Here at Cincinnati Children’s, we have around six MR scanners in our Radiology department. Have you ever wondered what’s inside of an MRI scanner and why it makes those weird noises? Well, did you know that liquid helium is one of › Continue Reading

Here at Cincinnati Children’s, the Department of Radiology is involved in an international multicenter research collaboration focused on the etiology and optimal management of osteochondritis dissecans (OCD). OCD is often painful and could potentially be a permanently disabling condition that › Continue Reading

Sports-related traumatic brain injury (sTBI) is a significant public health problem, yet current medical consensus offers limited solutions to prevent brain injury from sports-related head impacts. One explanation for this lack of progress could be that all attempts to protect the › Continue Reading

As you may know, Magnetic Resonance Imaging (MRI) allows exquisite imaging of the brain. Advanced Neuroimaging refers to recent techniques that image beyond the anatomy of the human brain. Our Radiology Department uses some of these techniques on a regular basis › Continue Reading

The big “c” word, also known as cancer, has affected each and every one of us. Whether we have fought the battle ourselves, or have stood by family or friends while they faced it head on, we can all agree › Continue Reading

Every year in the United States there are approximately 1,750 spinal cord injuries in children and teens younger than 18 years of age. Here at Cincinnati Children’s, my colleagues and I are interested in discovering early imaging signs of traumatic injuries › Continue Reading

Every year right after Thanksgiving, radiologists from all over the United States and the world gather in Chicago for the Radiologic Society of North America (RSNA) annual conference and meeting. The RSNA is an exciting opportunity for us at Cincinnati › Continue Reading

Your child is more sensitive to the effects of radiation than you are. That’s why at Cincinnati Children’s, we make every effort to reduce the amount of radiation your child receives during his or her imaging study. We use state-of-the-art equipment and › Continue Reading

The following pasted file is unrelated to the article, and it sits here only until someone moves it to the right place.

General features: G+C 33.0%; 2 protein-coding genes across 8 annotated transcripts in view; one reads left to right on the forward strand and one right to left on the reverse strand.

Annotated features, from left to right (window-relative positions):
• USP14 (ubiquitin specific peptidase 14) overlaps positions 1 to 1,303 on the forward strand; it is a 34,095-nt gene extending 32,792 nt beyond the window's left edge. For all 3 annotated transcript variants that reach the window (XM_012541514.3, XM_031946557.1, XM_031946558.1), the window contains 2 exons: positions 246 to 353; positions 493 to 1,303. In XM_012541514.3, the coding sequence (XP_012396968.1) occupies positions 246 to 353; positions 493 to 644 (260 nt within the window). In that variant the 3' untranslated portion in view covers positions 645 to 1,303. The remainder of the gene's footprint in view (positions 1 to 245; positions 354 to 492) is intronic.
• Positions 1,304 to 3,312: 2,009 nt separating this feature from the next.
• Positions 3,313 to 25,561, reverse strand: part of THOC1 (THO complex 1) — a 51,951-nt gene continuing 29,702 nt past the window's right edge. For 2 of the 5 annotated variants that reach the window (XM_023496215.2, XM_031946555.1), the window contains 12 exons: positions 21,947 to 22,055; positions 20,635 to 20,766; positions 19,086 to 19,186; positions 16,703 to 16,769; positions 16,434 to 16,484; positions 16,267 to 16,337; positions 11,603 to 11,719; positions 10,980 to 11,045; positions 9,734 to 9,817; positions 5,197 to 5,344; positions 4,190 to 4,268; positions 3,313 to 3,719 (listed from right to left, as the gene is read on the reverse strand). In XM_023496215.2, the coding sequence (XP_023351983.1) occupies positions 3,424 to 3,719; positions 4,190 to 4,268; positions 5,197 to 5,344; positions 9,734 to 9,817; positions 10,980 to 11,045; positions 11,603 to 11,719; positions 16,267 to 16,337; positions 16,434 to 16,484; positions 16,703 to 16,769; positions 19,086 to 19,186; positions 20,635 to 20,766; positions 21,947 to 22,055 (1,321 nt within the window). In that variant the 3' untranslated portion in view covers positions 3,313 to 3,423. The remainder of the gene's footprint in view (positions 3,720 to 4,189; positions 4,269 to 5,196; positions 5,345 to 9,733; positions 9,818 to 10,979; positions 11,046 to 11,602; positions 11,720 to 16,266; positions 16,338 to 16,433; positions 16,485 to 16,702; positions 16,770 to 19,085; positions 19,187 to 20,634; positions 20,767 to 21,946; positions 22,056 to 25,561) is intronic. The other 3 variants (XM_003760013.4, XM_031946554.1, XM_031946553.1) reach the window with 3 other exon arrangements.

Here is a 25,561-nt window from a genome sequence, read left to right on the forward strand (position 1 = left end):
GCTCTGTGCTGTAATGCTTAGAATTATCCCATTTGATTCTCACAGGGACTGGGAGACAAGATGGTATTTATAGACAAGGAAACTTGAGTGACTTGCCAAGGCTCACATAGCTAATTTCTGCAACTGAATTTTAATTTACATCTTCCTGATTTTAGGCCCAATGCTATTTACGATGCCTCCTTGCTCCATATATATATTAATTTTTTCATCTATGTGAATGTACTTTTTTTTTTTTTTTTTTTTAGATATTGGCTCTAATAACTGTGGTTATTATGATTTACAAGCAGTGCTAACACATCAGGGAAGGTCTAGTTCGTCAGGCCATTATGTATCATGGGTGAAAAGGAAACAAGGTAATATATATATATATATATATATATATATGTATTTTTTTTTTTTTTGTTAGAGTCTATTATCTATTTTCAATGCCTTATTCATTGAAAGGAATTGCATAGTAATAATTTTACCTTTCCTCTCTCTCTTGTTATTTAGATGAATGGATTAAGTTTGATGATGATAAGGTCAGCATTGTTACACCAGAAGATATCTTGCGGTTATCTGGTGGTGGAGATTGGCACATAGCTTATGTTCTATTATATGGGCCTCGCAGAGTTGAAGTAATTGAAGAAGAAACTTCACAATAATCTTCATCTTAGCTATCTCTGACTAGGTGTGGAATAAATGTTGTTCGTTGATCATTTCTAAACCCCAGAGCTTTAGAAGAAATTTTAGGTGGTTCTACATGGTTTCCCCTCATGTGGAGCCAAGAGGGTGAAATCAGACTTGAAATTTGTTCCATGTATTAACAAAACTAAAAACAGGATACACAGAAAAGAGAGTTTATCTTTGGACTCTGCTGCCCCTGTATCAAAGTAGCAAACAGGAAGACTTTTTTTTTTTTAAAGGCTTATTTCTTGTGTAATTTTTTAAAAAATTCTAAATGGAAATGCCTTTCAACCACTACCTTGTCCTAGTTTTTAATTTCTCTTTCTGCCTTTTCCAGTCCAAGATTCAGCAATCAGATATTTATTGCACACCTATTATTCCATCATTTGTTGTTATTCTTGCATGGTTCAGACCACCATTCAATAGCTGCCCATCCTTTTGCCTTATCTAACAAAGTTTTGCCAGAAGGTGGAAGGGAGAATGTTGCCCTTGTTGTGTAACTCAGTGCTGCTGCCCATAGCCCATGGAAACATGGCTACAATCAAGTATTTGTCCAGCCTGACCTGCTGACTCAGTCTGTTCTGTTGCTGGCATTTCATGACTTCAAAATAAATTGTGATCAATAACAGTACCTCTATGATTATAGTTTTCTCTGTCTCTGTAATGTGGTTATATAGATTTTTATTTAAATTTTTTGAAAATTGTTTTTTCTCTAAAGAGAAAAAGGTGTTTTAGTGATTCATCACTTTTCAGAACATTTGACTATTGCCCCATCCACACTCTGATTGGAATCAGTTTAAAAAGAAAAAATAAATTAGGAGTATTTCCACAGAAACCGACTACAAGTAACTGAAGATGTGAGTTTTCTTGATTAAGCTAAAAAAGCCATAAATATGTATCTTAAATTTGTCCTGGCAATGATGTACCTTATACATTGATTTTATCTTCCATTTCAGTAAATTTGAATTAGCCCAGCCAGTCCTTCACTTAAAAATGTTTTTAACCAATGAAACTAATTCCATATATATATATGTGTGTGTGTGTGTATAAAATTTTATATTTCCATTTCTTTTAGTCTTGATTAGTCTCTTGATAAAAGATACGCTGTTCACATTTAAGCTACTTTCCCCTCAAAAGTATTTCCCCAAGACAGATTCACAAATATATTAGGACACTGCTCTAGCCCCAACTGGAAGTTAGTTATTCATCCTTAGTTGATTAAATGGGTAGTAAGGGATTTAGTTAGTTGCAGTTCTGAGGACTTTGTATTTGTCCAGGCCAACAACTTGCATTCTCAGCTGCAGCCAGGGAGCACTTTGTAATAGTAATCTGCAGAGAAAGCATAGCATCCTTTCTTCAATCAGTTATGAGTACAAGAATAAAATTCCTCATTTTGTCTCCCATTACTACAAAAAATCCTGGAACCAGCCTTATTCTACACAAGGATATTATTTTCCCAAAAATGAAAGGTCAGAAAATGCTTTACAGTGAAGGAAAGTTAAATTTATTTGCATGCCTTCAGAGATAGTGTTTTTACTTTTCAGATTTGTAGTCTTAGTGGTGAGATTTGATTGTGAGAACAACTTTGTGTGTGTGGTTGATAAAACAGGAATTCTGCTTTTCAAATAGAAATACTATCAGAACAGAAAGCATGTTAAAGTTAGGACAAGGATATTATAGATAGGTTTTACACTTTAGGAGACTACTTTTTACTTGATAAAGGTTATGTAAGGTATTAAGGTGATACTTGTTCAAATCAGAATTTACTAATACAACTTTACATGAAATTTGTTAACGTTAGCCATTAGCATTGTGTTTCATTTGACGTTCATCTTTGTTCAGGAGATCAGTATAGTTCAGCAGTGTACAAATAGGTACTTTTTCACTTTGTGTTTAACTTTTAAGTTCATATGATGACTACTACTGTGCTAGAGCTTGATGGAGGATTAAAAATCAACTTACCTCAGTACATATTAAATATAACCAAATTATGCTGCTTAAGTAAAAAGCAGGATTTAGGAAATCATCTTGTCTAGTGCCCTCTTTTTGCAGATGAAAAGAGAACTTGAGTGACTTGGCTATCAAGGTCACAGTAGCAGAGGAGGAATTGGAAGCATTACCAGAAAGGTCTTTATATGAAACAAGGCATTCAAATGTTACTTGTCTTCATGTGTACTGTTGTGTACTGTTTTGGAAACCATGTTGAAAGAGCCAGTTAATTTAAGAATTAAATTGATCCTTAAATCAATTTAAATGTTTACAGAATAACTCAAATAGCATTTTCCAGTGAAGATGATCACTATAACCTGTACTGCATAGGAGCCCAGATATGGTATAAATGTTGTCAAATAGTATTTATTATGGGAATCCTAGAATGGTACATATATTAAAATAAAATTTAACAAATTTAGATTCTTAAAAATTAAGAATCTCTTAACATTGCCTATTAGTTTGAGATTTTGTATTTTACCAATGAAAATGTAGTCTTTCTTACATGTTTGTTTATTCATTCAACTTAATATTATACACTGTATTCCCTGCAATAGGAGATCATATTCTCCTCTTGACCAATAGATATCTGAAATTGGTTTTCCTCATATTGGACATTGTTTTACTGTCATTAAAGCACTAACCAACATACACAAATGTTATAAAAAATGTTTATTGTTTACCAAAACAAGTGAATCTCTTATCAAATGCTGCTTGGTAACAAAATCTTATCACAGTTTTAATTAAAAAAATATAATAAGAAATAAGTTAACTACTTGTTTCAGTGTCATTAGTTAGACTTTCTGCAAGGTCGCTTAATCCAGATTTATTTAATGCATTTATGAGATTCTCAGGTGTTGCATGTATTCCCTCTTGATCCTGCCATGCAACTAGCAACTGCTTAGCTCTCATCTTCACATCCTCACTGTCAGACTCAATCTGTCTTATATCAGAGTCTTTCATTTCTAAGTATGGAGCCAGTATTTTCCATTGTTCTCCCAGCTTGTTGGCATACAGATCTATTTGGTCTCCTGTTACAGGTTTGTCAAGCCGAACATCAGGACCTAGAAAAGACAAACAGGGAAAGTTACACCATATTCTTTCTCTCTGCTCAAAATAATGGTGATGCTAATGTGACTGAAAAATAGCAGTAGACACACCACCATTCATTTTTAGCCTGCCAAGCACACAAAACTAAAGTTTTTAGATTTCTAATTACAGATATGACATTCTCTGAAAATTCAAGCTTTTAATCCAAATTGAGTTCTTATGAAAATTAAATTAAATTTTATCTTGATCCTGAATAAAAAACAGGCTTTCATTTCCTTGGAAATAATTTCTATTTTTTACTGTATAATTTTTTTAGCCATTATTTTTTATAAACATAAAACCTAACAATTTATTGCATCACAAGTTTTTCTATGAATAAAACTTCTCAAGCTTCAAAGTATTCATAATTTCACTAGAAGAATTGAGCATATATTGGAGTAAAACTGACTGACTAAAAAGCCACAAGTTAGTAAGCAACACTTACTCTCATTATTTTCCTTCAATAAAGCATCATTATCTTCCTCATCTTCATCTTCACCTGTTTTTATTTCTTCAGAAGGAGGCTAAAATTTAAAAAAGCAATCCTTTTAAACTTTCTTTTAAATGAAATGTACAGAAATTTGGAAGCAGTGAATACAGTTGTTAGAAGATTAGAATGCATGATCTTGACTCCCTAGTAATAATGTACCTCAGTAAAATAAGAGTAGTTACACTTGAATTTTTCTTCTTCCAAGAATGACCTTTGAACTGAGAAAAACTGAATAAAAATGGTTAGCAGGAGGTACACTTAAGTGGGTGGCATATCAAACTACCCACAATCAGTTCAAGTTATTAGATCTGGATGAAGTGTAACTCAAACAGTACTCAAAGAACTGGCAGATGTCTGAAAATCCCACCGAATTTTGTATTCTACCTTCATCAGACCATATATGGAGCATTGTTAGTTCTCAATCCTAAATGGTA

Dr. Jason Woods’ research focuses on novel ways of imaging lung structure and function with techniques that don’t require sedation, anesthesia, or radiation. The two most promising techniques both use MRI—a modality that uses radio frequencies that are lower in energy › Continue Reading

Physicians are lifelong learners, seeking out new research and ways to improve the care they provide to patients and families. Our radiologists at Cincinnati Children’s are committed to their ongoing education. They attend regional, national and even international conferences and › Continue Reading

Most of us have been to a radiology department for an x-ray, ultrasound or even a CT or MRI. This kind of imaging provides a better look at what’s happening inside our bodies, whether it’s a simple broken bone, an › Continue Reading

The new research building at Cincinnati Children’s has plenty to offer, not the least of which is an impressive collection of artwork and architectural features. One of the most visible pieces is the multi-colored sculpture entitled Color Field Sculpture by Shelley › Continue Reading

One of the hallmarks of Cincinnati Children’s is the huge role that research plays in our mission. It is not always obvious, but one way or the other, research impacts almost all of our activities. Researchers who study research (yes, › Continue Reading